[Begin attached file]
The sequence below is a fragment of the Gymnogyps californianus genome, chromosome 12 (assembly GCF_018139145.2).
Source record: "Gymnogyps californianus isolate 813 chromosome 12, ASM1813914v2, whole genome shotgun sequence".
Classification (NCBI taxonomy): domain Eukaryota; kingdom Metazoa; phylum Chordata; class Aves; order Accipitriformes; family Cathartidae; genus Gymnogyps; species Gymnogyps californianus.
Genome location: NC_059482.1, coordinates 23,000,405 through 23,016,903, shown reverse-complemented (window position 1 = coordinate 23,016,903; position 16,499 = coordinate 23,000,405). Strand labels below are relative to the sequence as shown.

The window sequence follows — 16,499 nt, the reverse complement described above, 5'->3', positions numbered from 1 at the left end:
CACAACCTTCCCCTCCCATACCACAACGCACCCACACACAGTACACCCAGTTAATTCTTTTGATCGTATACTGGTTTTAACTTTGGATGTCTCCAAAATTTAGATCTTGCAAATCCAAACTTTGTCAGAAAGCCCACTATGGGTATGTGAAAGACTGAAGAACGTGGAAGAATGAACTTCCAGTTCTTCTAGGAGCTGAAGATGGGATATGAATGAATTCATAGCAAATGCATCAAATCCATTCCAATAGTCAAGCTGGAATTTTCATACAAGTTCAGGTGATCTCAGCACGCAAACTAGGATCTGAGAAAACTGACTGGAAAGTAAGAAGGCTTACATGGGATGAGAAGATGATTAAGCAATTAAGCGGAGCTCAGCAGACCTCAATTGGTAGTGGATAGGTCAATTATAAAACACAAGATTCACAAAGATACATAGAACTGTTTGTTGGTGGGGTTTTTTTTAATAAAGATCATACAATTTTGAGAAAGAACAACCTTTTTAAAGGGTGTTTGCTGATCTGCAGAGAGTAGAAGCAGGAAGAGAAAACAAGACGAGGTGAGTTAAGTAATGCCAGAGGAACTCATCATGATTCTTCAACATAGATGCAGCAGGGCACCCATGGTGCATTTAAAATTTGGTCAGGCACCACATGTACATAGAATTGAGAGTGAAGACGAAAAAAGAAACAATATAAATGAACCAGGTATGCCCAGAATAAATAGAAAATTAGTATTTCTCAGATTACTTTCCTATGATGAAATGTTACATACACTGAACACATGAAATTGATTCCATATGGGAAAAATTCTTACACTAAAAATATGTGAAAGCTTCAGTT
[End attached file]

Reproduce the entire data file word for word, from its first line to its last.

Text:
The sequence below is a fragment of the Gymnogyps californianus genome, chromosome 12 (assembly GCF_018139145.2).
Source record: "Gymnogyps californianus isolate 813 chromosome 12, ASM1813914v2, whole genome shotgun sequence".
Classification (NCBI taxonomy): domain Eukaryota; kingdom Metazoa; phylum Chordata; class Aves; order Accipitriformes; family Cathartidae; genus Gymnogyps; species Gymnogyps californianus.
Genome location: NC_059482.1, coordinates 23,000,405 through 23,016,903, shown reverse-complemented (window position 1 = coordinate 23,016,903; position 16,499 = coordinate 23,000,405). Strand labels below are relative to the sequence as shown.

The window sequence follows — 16,499 nt, the reverse complement described above, 5'->3', positions numbered from 1 at the left end:
CACAACCTTCCCCTCCCATACCACAACGCACCCACACACAGTACACCCAGTTAATTCTTTTGATCGTATACTGGTTTTAACTTTGGATGTCTCCAAAATTTAGATCTTGCAAATCCAAACTTTGTCAGAAAGCCCACTATGGGTATGTGAAAGACTGAAGAACGTGGAAGAATGAACTTCCAGTTCTTCTAGGAGCTGAAGATGGGATATGAATGAATTCATAGCAAATGCATCAAATCCATTCCAATAGTCAAGCTGGAATTTTCATACAAGTTCAGGTGATCTCAGCACGCAAACTAGGATCTGAGAAAACTGACTGGAAAGTAAGAAGGCTTACATGGGATGAGAAGATGATTAAGCAATTAAGCGGAGCTCAGCAGACCTCAATTGGTAGTGGATAGGTCAATTATAAAACACAAGATTCACAAAGATACATAGAACTGTTTGTTGGTGGGGTTTTTTTTAATAAAGATCATACAATTTTGAGAAAGAACAACCTTTTTAAAGGGTGTTTGCTGATCTGCAGAGAGTAGAAGCAGGAAGAGAAAACAAGACGAGGTGAGTTAAGTAATGCCAGAGGAACTCATCATGATTCTTCAACATAGATGCAGCAGGGCACCCATGGTGCATTTAAAATTTGGTCAGGCACCACATGTACATAGAATTGAGAGTGAAGACGAAAAAAGAAACAATATAAATGAACCAGGTATGCCCAGAATAAATAGAAAATTAGTATTTCTCAGATTACTTTCCTATGATGAAATGTTACATACACTGAACACATGAAATTGATTCCATATGGGAAAAATTCTTACACTAAAAATATGTGAAAGCTTCAGTT